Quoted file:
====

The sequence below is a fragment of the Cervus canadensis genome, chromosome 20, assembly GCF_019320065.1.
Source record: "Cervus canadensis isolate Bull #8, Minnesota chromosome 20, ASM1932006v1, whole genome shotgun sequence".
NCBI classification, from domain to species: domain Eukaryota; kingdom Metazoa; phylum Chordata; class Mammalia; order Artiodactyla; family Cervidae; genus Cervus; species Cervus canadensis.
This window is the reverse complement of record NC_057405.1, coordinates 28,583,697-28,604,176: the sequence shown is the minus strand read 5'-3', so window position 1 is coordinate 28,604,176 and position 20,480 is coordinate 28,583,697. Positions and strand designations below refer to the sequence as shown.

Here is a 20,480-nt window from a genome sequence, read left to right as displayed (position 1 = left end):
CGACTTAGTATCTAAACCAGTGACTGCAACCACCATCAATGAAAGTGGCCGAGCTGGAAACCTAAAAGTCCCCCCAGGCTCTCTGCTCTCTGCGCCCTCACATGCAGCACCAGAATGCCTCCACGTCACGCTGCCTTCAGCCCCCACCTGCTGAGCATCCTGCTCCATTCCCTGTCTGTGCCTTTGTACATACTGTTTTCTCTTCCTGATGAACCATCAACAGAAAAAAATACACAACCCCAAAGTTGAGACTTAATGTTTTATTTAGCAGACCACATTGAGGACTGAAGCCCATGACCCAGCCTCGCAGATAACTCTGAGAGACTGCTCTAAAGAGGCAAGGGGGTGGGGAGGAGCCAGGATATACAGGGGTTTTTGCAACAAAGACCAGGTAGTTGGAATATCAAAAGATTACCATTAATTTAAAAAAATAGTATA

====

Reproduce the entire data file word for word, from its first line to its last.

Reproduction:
The sequence below is a fragment of the Cervus canadensis genome, chromosome 20, assembly GCF_019320065.1.
Source record: "Cervus canadensis isolate Bull #8, Minnesota chromosome 20, ASM1932006v1, whole genome shotgun sequence".
NCBI classification, from domain to species: domain Eukaryota; kingdom Metazoa; phylum Chordata; class Mammalia; order Artiodactyla; family Cervidae; genus Cervus; species Cervus canadensis.
This window is the reverse complement of record NC_057405.1, coordinates 28,583,697-28,604,176: the sequence shown is the minus strand read 5'-3', so window position 1 is coordinate 28,604,176 and position 20,480 is coordinate 28,583,697. Positions and strand designations below refer to the sequence as shown.

Here is a 20,480-nt window from a genome sequence, read left to right as displayed (position 1 = left end):
CGACTTAGTATCTAAACCAGTGACTGCAACCACCATCAATGAAAGTGGCCGAGCTGGAAACCTAAAAGTCCCCCCAGGCTCTCTGCTCTCTGCGCCCTCACATGCAGCACCAGAATGCCTCCACGTCACGCTGCCTTCAGCCCCCACCTGCTGAGCATCCTGCTCCATTCCCTGTCTGTGCCTTTGTACATACTGTTTTCTCTTCCTGATGAACCATCAACAGAAAAAAATACACAACCCCAAAGTTGAGACTTAATGTTTTATTTAGCAGACCACATTGAGGACTGAAGCCCATGACCCAGCCTCGCAGATAACTCTGAGAGACTGCTCTAAAGAGGCAAGGGGGTGGGGAGGAGCCAGGATATACAGGGGTTTTTGCAACAAAGACCAGGTAGTTGGAATATCAAAAGATTACCATTAATTTAAAAAAATAGTATA